Why is overfishing a problem?

Fishing is an ancient practice that dates back over many tens of thousands of years, human existence and culture around the world are tied into our fishing history. 

The oceans offer us a renewable and irreplaceable source of food and nutrition on which some communities rely for survival. 

However over the last century, commercial fishing methods have increased our impact on the marine environment and species so dramatically that we are now in danger of causing marine ecosystems to collapse completely. 

To put it simply, there are no longer plenty more fish in the sea.

What are the issues?

Some fishing methods such as bottom trawling, dredging and cyanide fishing destroy vital marine habitats like coral reefs and sea grass beds. 

Others like long-lining and purse-seine fishing are indiscriminate, killing millions of unwanted species along with those that are sought after.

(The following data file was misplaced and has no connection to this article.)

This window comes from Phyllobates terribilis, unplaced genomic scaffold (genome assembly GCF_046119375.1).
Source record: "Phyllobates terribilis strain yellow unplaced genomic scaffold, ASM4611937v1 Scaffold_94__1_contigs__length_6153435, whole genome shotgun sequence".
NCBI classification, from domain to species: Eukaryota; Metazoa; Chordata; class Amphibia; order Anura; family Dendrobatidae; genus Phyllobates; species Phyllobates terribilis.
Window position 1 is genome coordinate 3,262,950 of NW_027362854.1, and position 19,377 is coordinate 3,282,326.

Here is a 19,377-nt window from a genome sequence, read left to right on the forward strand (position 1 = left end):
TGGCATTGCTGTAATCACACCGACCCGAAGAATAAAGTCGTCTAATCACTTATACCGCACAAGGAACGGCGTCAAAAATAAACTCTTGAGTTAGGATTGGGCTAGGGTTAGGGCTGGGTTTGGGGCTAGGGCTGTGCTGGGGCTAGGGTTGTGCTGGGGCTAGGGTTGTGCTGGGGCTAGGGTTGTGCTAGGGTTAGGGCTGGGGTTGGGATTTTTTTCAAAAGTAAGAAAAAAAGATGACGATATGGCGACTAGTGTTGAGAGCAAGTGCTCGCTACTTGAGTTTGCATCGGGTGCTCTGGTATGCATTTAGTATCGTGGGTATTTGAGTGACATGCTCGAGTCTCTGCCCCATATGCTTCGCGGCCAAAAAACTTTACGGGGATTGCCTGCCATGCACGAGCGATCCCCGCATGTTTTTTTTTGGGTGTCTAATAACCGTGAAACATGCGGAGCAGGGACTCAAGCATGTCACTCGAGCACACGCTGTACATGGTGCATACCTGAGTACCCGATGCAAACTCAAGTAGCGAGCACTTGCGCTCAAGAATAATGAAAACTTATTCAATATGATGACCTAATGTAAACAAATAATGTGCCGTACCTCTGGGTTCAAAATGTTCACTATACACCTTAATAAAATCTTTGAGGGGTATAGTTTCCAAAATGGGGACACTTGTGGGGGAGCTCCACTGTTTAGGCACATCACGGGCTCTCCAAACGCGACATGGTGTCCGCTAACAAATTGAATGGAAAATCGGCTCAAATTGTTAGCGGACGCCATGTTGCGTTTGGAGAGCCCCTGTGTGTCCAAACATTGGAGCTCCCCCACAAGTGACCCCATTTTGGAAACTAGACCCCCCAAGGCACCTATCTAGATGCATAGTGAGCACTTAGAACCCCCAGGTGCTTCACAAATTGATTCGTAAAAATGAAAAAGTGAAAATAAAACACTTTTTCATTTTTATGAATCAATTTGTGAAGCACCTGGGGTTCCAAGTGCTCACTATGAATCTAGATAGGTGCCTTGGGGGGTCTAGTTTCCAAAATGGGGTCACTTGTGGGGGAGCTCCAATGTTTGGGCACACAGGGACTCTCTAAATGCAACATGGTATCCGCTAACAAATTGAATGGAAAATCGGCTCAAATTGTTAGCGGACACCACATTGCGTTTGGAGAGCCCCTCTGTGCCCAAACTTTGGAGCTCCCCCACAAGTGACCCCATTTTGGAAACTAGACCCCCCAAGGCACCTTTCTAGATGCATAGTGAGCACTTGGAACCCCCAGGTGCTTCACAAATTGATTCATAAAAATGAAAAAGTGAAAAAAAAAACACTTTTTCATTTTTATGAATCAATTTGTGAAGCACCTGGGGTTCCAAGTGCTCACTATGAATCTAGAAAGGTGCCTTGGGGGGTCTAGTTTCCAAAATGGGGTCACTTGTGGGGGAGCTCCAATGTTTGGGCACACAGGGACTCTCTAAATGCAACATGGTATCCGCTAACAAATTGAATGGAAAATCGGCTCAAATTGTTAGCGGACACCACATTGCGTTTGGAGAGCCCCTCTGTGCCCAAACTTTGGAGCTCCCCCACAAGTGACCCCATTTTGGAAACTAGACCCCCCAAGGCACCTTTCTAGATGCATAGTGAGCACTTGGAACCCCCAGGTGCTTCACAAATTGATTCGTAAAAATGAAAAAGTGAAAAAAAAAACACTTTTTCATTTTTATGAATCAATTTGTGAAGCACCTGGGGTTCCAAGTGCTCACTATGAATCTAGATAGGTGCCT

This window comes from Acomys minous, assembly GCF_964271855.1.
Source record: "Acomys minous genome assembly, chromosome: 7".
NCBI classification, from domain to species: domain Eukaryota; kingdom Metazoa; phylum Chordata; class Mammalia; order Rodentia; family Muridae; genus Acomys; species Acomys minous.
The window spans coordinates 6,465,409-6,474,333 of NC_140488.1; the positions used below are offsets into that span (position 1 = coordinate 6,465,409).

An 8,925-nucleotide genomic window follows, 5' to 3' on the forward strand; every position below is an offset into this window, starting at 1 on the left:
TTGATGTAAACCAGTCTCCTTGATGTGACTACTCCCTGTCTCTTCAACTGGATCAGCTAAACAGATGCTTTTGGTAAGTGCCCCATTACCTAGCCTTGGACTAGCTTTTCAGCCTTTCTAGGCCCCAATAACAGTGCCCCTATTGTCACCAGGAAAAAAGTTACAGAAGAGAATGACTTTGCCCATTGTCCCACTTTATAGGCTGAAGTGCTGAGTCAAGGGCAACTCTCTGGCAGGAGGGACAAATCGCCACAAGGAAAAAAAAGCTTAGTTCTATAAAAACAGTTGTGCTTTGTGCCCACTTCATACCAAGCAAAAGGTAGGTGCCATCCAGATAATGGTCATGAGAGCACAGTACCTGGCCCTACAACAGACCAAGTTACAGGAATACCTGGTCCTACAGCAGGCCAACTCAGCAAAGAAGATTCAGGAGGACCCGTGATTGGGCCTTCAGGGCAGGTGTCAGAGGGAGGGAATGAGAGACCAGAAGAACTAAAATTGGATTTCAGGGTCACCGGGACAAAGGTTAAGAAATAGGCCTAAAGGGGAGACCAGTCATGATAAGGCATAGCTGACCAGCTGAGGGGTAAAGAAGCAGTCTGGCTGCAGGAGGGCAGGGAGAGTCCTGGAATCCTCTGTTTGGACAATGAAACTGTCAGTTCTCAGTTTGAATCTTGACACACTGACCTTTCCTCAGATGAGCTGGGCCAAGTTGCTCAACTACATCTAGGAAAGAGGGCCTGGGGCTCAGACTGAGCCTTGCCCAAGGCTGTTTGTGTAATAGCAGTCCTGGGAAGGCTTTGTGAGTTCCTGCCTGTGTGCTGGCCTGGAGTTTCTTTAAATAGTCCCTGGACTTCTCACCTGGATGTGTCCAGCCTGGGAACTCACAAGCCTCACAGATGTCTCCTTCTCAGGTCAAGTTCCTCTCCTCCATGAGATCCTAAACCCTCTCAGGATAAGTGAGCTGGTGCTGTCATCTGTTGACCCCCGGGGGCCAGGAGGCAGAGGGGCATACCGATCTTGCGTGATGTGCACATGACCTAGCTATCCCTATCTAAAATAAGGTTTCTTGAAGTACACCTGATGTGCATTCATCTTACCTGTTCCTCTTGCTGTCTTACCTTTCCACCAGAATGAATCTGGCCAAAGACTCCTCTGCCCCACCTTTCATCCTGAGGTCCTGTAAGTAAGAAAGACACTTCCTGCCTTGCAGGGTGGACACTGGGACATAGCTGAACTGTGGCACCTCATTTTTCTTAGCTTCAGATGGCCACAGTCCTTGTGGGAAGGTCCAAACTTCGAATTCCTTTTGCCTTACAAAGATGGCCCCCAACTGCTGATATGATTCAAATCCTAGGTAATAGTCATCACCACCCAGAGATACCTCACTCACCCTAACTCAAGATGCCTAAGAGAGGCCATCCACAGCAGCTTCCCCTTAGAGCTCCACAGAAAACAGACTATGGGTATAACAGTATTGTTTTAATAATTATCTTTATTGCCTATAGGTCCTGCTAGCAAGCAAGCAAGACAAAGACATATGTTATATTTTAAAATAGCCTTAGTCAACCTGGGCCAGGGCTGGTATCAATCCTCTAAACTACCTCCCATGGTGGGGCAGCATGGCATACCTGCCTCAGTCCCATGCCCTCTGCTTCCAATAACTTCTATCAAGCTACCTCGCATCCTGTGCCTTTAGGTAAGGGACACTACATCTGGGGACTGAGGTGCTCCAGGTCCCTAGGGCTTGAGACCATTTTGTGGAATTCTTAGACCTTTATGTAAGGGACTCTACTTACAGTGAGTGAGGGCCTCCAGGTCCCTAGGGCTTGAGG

Unwanted animals are thrown back to the sea dead as ‘bycatch’. A large portion of bycatch is made up of perfectly tasty, edible species that are just not fashionable. 

These days we choose to eat only a select few species, putting huge pressure on their wild populations and exacerbating the bycatch problem.

How about fish farming?
In most cases, fish farms are not any better:

  • It takes more wild-caught fish, pound for pound, to create feed for these farms, than farmed fish will be produced. 
  • It spreads pollution from waste products and passes diseases and parasites to wild fish populations. 
  • Often important marine habitats are destroyed in order to build fish farms, for example a large percentage of mangrove deforestation is due to building tropical prawn farms. Thousands of species depend on mangroves for survival, from sea turtles to tigers to manatees.

  • The time has come to address the way we harvest food from the oceans...We must make sure that we take only what we need in order to safeguard marine species and environments for the future.

Why should you care?

The time has come to address the way we harvest food from the oceans; to ensure that we take only what we need and safeguard marine species and environments for the future.

Roughly one billion people, mostly in developing countries, depend on fish as their primary source of animal protein. 

If we destroy fish stocks, millions of people may starve.

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